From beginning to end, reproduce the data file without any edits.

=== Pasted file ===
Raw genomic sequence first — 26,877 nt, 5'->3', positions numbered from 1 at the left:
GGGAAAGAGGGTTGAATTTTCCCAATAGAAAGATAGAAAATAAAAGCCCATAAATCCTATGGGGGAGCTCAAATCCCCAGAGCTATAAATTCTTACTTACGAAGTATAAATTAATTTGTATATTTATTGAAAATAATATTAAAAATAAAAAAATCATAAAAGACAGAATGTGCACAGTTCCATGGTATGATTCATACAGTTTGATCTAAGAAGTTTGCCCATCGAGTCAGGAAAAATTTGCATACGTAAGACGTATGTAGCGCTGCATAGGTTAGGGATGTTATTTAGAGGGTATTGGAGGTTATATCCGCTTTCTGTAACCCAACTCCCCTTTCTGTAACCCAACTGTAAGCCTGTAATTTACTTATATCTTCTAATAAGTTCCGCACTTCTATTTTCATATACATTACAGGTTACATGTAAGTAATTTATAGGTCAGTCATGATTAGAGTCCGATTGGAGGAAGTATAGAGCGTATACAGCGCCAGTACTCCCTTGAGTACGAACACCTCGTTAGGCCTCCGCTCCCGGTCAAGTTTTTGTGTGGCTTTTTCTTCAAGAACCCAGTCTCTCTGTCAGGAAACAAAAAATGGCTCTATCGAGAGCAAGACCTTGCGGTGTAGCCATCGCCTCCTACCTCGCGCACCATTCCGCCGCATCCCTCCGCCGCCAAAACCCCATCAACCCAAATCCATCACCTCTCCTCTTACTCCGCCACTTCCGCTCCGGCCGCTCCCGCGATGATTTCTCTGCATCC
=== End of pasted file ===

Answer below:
Raw genomic sequence first — 26,877 nt, 5'->3', positions numbered from 1 at the left:
GGGAAAGAGGGTTGAATTTTCCCAATAGAAAGATAGAAAATAAAAGCCCATAAATCCTATGGGGGAGCTCAAATCCCCAGAGCTATAAATTCTTACTTACGAAGTATAAATTAATTTGTATATTTATTGAAAATAATATTAAAAATAAAAAAATCATAAAAGACAGAATGTGCACAGTTCCATGGTATGATTCATACAGTTTGATCTAAGAAGTTTGCCCATCGAGTCAGGAAAAATTTGCATACGTAAGACGTATGTAGCGCTGCATAGGTTAGGGATGTTATTTAGAGGGTATTGGAGGTTATATCCGCTTTCTGTAACCCAACTCCCCTTTCTGTAACCCAACTGTAAGCCTGTAATTTACTTATATCTTCTAATAAGTTCCGCACTTCTATTTTCATATACATTACAGGTTACATGTAAGTAATTTATAGGTCAGTCATGATTAGAGTCCGATTGGAGGAAGTATAGAGCGTATACAGCGCCAGTACTCCCTTGAGTACGAACACCTCGTTAGGCCTCCGCTCCCGGTCAAGTTTTTGTGTGGCTTTTTCTTCAAGAACCCAGTCTCTCTGTCAGGAAACAAAAAATGGCTCTATCGAGAGCAAGACCTTGCGGTGTAGCCATCGCCTCCTACCTCGCGCACCATTCCGCCGCATCCCTCCGCCGCCAAAACCCCATCAACCCAAATCCATCACCTCTCCTCTTACTCCGCCACTTCCGCTCCGGCCGCTCCCGCGATGATTTCTCTGCATCC